Urgh. Is it really 42%? That's depressing.
We need to start the education at the preschool level, teaching the kids how easy it is to be fooled and why we have to always question. You can then build on that at the elementary school level with concepts of objectivity and repeatabily. By the end on elementary school you can then begin philosophy of rationality and empiricism. This can all happen in parallel to teaching 'science facts' that we do now.
But none of this is currently happening at any kind of large scale.
Crystal spiritualism to me is just a reaction to the fact that people overascribe meaning to things that they like and enjoy, as a justification beyond “I enjoy it”. It goes hand in hand with the whole spiritualism around rock climbing or stand up paddle boarding or yoga - they’re all great fun, but, modern life under emphasizes the role of fun and preference and so people justify it with spiritualism.
anyway i agree with the point you're making, with one caveat: id say it's perfectly okay to do cocaine responsibly. it's just really difficult to do so evidently! if one were to only occasionally do it then i would think that the overall negative impact of it would be significantly less than what would happen if one were to do it consistently for a long period of time. granted my experience is with methamphetamine, which is, uh... an entirely different beast! but either way.
if someone likes crystals, it's ok to like them and to collect them, even to believe some woo things about them. but it's a problem when they start trying to convince everyone else that their experience is absolute and not just anecdotal. the same concept in a roundabout way goes for cocaine: if you like it, by all means, enjoy it! just be responsible with it. personally i don't like cocaine at all, just the way that it smells /s
You’re going to have to rejig several years of curriculum based on the Easter bunny, various Christmas holiday creations, children’s books and probably ruin a lot of imaginative fantasy books.
I’m okay with it though, my older siblings basically did the same thing to me from a young age.
Note about teaching reason:
Cognitive biases and logical fallacies should be teached too.
When my boy was a preschooler he came home one day with a terrible story about how his friend's dad had been sucked up by a vacuum cleaner! He was pretty spooked by the story. I simply said, "Hmm, interesting, let's try it." We got out the vacuum cleaner and I let him attempt to suck me up with it. It was fun, funny, and I could see the lightbulb go off in his head.
And if you simply believe that the physical world is all there is, well i guess whatever spirituality is, then it must be located in matter.
So i guess i don't find it that depressing compared to all the other batshit crazy things people believe.
I remember discovering  decades ago when the internet was young. It was funny back then. I search for it recently to illustrate to my kids how wild the early internet was, and to my horror found it hadn't disappeared. One the contrary, it had grown stronger. (Definitely same site run by the same woman - I have never forgotten her face.)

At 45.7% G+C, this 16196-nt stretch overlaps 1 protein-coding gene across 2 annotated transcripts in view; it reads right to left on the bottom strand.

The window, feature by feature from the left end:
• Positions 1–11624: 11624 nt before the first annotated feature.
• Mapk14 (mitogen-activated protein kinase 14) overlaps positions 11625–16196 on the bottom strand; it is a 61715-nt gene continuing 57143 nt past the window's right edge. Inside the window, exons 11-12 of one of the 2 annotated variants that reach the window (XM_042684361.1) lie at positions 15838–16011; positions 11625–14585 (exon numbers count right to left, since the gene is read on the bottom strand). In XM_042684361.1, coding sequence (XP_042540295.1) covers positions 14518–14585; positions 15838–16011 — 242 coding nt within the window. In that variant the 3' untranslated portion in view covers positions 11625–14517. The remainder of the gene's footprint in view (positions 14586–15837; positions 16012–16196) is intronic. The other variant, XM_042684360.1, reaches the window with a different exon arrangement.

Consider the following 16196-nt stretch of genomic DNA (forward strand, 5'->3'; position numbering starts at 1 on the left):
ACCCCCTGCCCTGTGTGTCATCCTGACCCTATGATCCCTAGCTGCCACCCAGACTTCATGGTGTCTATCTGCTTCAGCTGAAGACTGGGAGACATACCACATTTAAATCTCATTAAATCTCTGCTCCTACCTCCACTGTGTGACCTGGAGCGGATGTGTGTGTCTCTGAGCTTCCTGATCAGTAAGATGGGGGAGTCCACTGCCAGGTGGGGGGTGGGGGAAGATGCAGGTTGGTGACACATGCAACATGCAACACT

I think plenty of people walk through a museum and feel that certain inanimate physical objects carry a nearly spiritual weight. That didn't mean they think there's healing power in a geode.
Giant crystals are one of the few remaining truly scarce assets, more rare than that limited edition Bugatti, and unlike gemstones (diamond, ruby, ...) they have a novelty factor (not to mention sheer size).
She told me that she keeps a crystal next to the family computer to help protect it from computer viruses.
Do you just shut down and walk away and find a different conversation to join?
Do you humor them?
Do you ruin your reputation and friendship by telling the man's wife "You're stupid"?
Do you try to politely explain something to someone who is dumb as a crystal and will probably never be able to understand?
Do you call 911 because they might be having a stroke or psychotic episode?
But most of the time, change the subject.
And this hilarious video: https://www.youtube.com/watch?v=-MM0Z_jCrGo
Thinking of that made me realize that I would rather date someone on crystal meth than someone on crystals.
This wasn't even thier worst quality. But I will always remember thier 'crystal' hobby.
There's nothing good about encouraging the delusions of people who can't tell the difference between the real world and faerie tales. That it gives them "comfort" is irrelevant when it's false comfort.
>>If anything, Stamison wonders if the circumstances of miners in Madagascar, “makes the pieces a lot more special. Because I know some person in a little baby hut was actually polishing it by hand, and they’re setting their intentions into it, too,” she said. “People’s intentions and people’s energy are put into the stones as they’re producing it.”
“So the circumstances they’re mined in, they are embedded into the stone somehow?” I asked.
“I think so. A little bit, it has to be. It has to be.”
I'm sure evidence-based medicine started a lot earlier than the 20th century e.g. Semmelweis' theory on doctors attending child births cleaning their hands in the 1840s.
A lot of current practices have been found to have no evidence to back them up and are still prevalent in the medical industry